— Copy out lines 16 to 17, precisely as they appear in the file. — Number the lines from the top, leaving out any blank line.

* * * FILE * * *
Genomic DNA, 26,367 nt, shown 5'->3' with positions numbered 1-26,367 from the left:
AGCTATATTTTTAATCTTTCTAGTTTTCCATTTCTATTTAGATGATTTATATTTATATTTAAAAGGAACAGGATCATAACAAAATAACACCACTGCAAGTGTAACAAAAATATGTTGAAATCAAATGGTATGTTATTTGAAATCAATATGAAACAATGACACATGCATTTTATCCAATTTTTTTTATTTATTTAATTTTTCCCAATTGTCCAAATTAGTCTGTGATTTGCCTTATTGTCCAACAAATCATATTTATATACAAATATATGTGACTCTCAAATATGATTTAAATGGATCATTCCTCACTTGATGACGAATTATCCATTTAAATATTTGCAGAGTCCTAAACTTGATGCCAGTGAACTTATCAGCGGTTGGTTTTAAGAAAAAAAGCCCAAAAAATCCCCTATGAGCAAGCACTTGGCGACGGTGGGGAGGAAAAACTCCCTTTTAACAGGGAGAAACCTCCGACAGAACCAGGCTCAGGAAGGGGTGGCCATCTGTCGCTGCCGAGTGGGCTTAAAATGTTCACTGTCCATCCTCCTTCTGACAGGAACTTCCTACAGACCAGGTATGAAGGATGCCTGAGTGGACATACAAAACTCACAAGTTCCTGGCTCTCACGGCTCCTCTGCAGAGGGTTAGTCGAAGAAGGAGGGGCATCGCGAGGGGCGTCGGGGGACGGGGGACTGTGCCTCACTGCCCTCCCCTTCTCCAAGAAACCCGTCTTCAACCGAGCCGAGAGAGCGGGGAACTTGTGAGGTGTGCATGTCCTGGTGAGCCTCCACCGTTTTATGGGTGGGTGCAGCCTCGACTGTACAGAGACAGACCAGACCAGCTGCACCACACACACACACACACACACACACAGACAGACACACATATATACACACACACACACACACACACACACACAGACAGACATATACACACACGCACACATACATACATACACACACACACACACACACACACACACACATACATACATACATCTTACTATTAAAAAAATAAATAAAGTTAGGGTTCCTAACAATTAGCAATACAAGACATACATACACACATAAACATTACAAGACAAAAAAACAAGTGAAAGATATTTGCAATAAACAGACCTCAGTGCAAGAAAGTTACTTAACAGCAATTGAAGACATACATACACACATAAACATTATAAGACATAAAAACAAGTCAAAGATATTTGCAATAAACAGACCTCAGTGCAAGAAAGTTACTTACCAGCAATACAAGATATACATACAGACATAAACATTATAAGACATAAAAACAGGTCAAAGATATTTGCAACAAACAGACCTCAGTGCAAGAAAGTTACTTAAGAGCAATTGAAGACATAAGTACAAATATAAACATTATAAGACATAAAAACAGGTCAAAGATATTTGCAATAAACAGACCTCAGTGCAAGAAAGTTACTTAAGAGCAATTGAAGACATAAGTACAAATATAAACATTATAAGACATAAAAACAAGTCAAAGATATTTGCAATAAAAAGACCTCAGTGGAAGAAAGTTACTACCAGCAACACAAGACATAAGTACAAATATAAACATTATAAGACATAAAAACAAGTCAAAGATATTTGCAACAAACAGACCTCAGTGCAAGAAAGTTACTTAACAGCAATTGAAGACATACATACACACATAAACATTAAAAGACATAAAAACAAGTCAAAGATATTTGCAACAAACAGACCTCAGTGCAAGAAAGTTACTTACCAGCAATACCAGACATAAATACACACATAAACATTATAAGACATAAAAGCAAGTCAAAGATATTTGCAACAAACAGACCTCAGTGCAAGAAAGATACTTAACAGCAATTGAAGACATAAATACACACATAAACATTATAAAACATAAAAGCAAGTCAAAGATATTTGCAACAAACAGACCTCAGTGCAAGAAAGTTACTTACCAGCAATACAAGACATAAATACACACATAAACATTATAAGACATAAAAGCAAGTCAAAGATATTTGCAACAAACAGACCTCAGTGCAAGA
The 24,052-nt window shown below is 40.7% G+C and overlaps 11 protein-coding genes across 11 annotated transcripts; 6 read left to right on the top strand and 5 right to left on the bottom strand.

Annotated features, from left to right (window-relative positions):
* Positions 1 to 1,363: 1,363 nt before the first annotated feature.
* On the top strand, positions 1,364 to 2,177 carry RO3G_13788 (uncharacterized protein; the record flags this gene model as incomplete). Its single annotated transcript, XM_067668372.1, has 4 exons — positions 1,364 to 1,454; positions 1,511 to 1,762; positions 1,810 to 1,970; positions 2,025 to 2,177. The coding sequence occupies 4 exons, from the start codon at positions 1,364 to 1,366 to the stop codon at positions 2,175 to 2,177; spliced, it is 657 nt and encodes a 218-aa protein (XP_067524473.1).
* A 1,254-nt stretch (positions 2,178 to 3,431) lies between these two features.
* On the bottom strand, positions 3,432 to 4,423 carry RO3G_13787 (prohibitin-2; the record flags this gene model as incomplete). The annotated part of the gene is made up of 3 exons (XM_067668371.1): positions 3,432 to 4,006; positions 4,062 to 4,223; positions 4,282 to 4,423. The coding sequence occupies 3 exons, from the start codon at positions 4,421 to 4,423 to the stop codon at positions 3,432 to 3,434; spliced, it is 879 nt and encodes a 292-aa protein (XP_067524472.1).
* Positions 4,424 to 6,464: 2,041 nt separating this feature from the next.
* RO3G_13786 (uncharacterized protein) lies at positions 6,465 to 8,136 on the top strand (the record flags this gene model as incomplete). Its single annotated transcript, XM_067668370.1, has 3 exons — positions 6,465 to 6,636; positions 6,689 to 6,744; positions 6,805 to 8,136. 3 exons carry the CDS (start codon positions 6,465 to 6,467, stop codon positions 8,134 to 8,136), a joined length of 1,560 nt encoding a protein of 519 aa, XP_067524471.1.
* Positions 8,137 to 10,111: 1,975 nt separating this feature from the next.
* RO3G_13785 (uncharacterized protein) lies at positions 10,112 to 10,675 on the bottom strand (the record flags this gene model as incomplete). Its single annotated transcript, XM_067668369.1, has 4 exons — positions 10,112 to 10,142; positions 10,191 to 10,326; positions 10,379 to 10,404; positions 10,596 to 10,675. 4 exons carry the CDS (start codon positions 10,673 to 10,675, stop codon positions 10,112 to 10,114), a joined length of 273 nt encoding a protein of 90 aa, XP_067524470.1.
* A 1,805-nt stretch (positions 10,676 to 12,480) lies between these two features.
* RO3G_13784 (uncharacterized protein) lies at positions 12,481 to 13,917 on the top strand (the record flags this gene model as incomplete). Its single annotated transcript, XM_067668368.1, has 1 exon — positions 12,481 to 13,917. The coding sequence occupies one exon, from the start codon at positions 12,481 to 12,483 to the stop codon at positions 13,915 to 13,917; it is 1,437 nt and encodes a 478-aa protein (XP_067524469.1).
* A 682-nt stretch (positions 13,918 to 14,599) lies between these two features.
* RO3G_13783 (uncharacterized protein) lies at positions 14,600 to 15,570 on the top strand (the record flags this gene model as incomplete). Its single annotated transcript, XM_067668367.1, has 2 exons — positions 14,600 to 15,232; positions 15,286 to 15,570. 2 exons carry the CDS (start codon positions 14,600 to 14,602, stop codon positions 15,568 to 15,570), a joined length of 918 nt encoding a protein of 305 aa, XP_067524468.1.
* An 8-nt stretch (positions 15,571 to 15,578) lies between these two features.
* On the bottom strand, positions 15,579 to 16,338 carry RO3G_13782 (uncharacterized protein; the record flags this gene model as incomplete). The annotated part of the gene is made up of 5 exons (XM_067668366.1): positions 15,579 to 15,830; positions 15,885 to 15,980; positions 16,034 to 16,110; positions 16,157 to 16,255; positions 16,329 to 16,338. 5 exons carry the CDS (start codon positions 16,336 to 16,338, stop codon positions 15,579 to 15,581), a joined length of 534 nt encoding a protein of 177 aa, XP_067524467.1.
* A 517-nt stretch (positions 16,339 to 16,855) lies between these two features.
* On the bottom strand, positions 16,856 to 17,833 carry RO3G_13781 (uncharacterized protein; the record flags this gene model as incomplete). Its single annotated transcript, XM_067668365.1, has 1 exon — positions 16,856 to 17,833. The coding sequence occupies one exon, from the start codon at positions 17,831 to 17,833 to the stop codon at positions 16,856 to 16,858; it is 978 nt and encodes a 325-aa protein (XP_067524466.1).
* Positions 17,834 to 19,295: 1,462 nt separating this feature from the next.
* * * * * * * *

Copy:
* RO3G_13783 (uncharacterized protein) lies at positions 14,600 to 15,570 on the top strand (the record flags this gene model as incomplete). Its single annotated transcript, XM_067668367.1, has 2 exons — positions 14,600 to 15,232; positions 15,286 to 15,570. 2 exons carry the CDS (start codon positions 14,600 to 14,602, stop codon positions 15,568 to 15,570), a joined length of 918 nt encoding a protein of 305 aa, XP_067524468.1.
* An 8-nt stretch (positions 15,571 to 15,578) lies between these two features.